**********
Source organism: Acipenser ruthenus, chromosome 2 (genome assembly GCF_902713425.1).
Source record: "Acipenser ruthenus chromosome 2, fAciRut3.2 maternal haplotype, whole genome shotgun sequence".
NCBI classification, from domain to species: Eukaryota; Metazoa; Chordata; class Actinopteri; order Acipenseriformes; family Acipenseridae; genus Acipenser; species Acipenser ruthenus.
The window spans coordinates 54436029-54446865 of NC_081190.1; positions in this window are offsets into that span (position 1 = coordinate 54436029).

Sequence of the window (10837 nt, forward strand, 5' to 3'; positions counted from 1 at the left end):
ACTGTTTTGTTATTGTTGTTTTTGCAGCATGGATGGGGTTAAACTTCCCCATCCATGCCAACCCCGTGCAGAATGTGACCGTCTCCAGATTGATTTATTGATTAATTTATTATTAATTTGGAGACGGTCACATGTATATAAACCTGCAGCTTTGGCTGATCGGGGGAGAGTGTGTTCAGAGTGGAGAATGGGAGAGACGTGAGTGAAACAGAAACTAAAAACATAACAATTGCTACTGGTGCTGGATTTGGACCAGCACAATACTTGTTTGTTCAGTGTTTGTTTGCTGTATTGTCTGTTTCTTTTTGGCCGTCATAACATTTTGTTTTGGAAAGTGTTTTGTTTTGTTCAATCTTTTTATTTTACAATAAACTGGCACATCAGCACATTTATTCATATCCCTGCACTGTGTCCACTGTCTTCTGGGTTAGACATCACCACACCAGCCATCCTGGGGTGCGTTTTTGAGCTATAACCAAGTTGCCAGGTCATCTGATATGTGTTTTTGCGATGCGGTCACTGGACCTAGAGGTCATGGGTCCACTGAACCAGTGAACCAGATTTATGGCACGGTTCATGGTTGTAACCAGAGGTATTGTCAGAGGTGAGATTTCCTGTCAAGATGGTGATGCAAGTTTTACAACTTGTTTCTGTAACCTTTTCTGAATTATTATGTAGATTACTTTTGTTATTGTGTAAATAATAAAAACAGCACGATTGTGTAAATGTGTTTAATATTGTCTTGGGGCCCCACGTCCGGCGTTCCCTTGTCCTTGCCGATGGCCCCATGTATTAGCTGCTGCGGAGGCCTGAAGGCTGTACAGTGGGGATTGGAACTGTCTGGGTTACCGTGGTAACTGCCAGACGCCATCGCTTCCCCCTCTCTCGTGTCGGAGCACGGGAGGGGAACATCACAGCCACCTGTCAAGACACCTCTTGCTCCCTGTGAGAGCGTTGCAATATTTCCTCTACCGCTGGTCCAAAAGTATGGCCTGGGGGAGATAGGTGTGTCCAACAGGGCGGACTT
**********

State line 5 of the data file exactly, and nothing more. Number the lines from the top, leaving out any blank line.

Sequence of the window (10837 nt, forward strand, 5' to 3'; positions counted from 1 at the left end):